Australia’s water providers may not have the proper approval to add fluoride, according to legal advice from a prominent lawyer.
- A prominent lawyer says fluoridation is prohibited without approval from the Therapeutic Goods Administration
- Medical experts say water fluoridation programs are safe and reduce tooth decay
- Residents who have strong misgivings about the use of fluoride may be able to use the legal advice for their claims
Tim Robertson SC, who specialises in environmental and constitutional law, warns fluoridation is prohibited without approval from the Therapeutic Goods Administration (TGA).
“Supply of fluoridated water is in breach of the [Therapeutic Goods] Act, until fluoridated water is registered … or excluded from the Act,” Mr Robertson wrote in a report to the Port Macquarie Hastings Council, on the NSW Mid North Coast.
“Council is exposed to both criminal and civil penalties.”
The advice was provided to a confidential meeting of the council, but has now been published on the Council’s website.
Port Macquarie Hastings Councillor Peter Alley said the legal advice surprised him.
“This will potentially impact on every water supply authority that supplies fluoridated water,” he said.
“It’s now up to the TGA, the Federal and State Health Ministers to work with us to try and find a way forward.”
So what’s the problem?
Councils are obliged to add fluoride to water by law, such as the NSW Fluoridation Act of 1957, and it is widely believed to prevent tooth decay.
According to the legal advice presented to Port Macquarie Hastings Council, that makes fluoridated water “an unregistered therapeutic good” under the Commonwealth’s Therapeutic Goods Act.
According to Mr Robertson’s advice, that overrides the state law.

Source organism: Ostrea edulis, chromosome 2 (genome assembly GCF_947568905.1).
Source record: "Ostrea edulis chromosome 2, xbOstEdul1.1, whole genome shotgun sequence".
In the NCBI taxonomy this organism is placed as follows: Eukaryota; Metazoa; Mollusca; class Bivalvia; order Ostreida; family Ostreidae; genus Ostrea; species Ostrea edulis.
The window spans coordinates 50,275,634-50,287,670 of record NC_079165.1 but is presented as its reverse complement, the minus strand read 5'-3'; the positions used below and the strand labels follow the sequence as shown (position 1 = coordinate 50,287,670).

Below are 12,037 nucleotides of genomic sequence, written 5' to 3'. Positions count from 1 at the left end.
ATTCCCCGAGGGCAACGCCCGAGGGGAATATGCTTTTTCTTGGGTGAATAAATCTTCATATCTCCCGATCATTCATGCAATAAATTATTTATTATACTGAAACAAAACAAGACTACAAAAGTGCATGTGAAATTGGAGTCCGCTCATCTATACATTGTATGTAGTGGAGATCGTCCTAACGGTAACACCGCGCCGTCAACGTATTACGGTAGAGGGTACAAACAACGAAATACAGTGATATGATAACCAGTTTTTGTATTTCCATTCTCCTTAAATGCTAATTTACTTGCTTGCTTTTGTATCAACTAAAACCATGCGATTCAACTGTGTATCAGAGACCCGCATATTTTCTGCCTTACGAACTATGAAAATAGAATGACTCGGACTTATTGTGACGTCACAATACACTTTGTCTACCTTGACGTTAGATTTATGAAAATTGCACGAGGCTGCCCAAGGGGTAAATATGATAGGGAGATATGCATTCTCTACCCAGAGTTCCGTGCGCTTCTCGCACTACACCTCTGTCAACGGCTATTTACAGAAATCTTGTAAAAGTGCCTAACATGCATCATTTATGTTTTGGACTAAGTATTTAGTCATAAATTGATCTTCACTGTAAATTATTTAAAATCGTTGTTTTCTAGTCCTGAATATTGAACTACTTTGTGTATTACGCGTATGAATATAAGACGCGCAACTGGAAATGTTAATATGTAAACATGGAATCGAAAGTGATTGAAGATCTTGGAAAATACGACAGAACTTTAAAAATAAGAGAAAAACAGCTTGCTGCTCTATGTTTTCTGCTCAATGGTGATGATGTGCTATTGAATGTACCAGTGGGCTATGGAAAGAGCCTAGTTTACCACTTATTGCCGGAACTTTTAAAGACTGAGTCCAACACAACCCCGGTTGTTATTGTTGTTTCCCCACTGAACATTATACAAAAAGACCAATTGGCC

“Section 109 of the Constitution operates and the Therapeutic Goods Act prevails to the extent that … the Fluoridation Act is invalid,” Mr Robertson wrote.
“[A council’s] supply of fluoridated water is in breach of the Therapeutic Goods Act until fluoridated water is registered … or excluded.”
It is further complicated because the TGA does not agree.
“The TGA does not consider fluoridated reticulated drinking water to be therapeutic goods,” the Federal Health Department said in a statement.
However, the Health Department said the TGA was now considering whether it needed to “clarify its position further”.
Fluoridation of Australia’s drinking water began in the 1950s.
Port Macquarie’s water fluoridation program began in 2012, and some councils are still to introduce fluoridation.
Legal advice may aid those opposed to fluoridation
Byron Shire Council is one last remaining council in NSW to not fluoridate its water.
The shire’s mayor, Simon Richardson, also sits on the board of Rous County Council, which is responsible for fluoridation across the Northern Rivers.
Mr Richardson said he believed the legal advice would have wide implications.
“It may be that just the advice alone will be enough for Rous or others to change our management practices, I guess we have to wait and see,” he said.
He said the legal advice would also be of particular interest to those who opposed fluoridation.
“Residents who have serious misgivings and concerns about fluoride now have stronger ammunition to pursue a case if they’ve had legal advice there have been transgressions,” he said.
No questions raised about fluoride effectiveness
The National Health and Medical Research Council of Australia’s most recent review found that community water fluoridation programs were considered a safe and effective way of reducing tooth decay.
It also confirmed that there was “no reliable evidence that water fluoridation at current Australian levels causes health problems”.
Cr Alley said it was important to recognise that the legal advice said nothing about whether fluoridation was beneficial — only about whether it was currently legal.
Port Macquarie Hastings Council resolved to seek further advice from water and health authorities.
The ABC has contacted NSW Health and the NSW Local Government Association for comment.
*Original article online at https://www.abc.net.au/news/2019-06-28/new-legal-advice-puts-fluoridation-on-shaky-ground/11261324